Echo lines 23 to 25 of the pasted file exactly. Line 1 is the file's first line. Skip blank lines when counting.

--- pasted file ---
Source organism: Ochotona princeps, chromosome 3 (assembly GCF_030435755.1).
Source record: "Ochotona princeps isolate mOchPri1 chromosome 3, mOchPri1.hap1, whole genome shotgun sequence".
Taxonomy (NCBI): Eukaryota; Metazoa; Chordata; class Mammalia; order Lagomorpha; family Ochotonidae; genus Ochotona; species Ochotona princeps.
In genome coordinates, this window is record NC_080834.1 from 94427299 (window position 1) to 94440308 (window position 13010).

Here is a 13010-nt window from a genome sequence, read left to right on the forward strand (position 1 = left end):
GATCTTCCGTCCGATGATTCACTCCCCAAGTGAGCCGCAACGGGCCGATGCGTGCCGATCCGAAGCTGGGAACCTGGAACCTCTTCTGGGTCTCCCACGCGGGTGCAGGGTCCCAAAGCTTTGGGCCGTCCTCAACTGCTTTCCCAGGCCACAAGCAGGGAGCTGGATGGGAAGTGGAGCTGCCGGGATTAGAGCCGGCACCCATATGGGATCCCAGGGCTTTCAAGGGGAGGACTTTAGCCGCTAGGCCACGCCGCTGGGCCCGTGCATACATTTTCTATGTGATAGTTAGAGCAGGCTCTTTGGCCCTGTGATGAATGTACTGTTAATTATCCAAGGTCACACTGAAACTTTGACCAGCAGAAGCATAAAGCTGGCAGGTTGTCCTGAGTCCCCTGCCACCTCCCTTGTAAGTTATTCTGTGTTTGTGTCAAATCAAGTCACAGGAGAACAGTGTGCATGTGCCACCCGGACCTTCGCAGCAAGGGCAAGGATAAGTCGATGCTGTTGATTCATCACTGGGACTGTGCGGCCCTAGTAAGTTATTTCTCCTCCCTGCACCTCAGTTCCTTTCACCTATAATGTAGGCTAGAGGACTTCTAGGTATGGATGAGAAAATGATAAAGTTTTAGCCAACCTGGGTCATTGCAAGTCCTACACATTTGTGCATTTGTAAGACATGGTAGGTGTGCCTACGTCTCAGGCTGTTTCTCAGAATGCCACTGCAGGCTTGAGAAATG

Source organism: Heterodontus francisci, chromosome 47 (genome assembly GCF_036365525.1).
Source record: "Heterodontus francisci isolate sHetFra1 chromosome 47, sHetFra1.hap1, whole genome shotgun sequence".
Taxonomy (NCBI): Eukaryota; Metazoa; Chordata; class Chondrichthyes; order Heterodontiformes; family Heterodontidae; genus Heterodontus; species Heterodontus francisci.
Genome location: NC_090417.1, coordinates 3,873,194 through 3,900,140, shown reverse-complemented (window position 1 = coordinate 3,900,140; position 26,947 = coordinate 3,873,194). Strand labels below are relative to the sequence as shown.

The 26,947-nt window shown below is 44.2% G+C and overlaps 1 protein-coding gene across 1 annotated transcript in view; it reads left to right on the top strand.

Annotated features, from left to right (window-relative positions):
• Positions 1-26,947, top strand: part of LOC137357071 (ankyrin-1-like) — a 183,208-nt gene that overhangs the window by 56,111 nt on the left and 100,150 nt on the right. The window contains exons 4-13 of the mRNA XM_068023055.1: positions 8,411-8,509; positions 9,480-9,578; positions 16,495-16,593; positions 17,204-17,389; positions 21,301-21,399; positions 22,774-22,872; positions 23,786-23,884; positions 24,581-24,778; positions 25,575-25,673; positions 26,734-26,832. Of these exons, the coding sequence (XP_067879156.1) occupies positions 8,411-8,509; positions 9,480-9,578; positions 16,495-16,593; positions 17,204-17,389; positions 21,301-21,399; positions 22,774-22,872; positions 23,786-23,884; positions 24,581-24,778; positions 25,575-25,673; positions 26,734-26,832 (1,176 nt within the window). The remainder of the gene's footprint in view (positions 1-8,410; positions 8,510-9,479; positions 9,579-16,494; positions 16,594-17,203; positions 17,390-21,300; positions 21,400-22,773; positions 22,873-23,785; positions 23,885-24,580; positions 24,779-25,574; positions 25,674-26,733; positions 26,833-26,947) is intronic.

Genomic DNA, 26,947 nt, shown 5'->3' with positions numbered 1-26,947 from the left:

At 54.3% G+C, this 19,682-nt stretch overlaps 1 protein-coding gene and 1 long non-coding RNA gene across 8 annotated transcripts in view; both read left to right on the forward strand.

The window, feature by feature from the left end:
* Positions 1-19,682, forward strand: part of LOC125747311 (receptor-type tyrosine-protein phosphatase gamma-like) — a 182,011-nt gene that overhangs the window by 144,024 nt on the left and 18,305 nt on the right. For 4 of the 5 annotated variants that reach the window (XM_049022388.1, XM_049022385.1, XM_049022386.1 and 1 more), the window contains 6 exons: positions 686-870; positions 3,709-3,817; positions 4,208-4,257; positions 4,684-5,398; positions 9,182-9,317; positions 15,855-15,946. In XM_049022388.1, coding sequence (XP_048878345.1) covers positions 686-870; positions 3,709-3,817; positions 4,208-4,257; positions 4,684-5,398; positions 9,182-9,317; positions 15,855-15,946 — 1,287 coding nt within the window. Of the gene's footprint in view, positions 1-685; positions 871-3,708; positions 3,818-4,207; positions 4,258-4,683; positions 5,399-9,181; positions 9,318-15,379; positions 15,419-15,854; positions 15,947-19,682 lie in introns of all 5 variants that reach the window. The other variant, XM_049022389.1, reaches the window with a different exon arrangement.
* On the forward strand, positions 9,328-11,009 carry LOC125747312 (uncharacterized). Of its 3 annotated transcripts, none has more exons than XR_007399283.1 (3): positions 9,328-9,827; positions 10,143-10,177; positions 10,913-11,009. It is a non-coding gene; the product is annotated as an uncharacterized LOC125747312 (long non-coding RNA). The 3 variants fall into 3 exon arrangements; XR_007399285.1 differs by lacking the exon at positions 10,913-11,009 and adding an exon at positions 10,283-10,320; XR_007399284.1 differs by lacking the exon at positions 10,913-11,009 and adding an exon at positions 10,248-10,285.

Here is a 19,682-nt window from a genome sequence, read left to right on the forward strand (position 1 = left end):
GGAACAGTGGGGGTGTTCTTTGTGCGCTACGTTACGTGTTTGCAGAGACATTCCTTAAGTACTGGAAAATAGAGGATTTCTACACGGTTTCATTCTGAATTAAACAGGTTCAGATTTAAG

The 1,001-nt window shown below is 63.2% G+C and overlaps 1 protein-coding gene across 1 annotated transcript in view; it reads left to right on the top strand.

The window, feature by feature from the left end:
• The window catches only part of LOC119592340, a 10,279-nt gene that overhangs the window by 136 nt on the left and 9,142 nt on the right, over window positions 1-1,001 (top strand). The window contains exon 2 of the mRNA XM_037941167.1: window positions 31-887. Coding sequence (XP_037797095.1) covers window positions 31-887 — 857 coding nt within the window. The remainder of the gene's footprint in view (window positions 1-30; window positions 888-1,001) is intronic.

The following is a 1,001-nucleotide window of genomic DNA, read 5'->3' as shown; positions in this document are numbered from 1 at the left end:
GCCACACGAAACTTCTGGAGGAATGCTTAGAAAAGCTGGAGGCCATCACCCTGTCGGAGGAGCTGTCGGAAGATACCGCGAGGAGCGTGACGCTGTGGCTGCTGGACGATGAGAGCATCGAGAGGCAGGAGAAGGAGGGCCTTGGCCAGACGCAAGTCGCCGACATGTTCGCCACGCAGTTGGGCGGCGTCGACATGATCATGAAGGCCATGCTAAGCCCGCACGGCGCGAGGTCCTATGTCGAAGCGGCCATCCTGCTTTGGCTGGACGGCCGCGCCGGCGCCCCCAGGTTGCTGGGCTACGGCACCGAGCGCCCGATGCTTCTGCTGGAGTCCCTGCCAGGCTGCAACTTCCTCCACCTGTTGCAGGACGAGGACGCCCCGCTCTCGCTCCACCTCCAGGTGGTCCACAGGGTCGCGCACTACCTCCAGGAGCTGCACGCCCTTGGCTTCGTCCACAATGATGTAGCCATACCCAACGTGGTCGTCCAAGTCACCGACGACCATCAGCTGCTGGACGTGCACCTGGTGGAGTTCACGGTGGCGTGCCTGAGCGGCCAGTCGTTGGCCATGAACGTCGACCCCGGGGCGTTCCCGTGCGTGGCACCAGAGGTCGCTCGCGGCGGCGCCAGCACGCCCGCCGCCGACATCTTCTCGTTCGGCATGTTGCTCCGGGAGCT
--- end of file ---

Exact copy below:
• The window catches only part of LOC119592340, a 10,279-nt gene that overhangs the window by 136 nt on the left and 9,142 nt on the right, over window positions 1-1,001 (top strand). The window contains exon 2 of the mRNA XM_037941167.1: window positions 31-887. Coding sequence (XP_037797095.1) covers window positions 31-887 — 857 coding nt within the window. The remainder of the gene's footprint in view (window positions 1-30; window positions 888-1,001) is intronic.

The following is a 1,001-nucleotide window of genomic DNA, read 5'->3' as shown; positions in this document are numbered from 1 at the left end:
GCCACACGAAACTTCTGGAGGAATGCTTAGAAAAGCTGGAGGCCATCACCCTGTCGGAGGAGCTGTCGGAAGATACCGCGAGGAGCGTGACGCTGTGGCTGCTGGACGATGAGAGCATCGAGAGGCAGGAGAAGGAGGGCCTTGGCCAGACGCAAGTCGCCGACATGTTCGCCACGCAGTTGGGCGGCGTCGACATGATCATGAAGGCCATGCTAAGCCCGCACGGCGCGAGGTCCTATGTCGAAGCGGCCATCCTGCTTTGGCTGGACGGCCGCGCCGGCGCCCCCAGGTTGCTGGGCTACGGCACCGAGCGCCCGATGCTTCTGCTGGAGTCCCTGCCAGGCTGCAACTTCCTCCACCTGTTGCAGGACGAGGACGCCCCGCTCTCGCTCCACCTCCAGGTGGTCCACAGGGTCGCGCACTACCTCCAGGAGCTGCACGCCCTTGGCTTCGTCCACAATGATGTAGCCATACCCAACGTGGTCGTCCAAGTCACCGACGACCATCAGCTGCTGGACGTGCACCTGGTGGAGTTCACGGTGGCGTGCCTGAGCGGCCAGTCGTTGGCCATGAACGTCGACCCCGGGGCGTTCCCGTGCGTGGCACCAGAGGTCGCTCGCGGCGGCGCCAGCACGCCCGCCGCCGACATCTTCTCGTTCGGCATGTTGCTCCGGGAGCT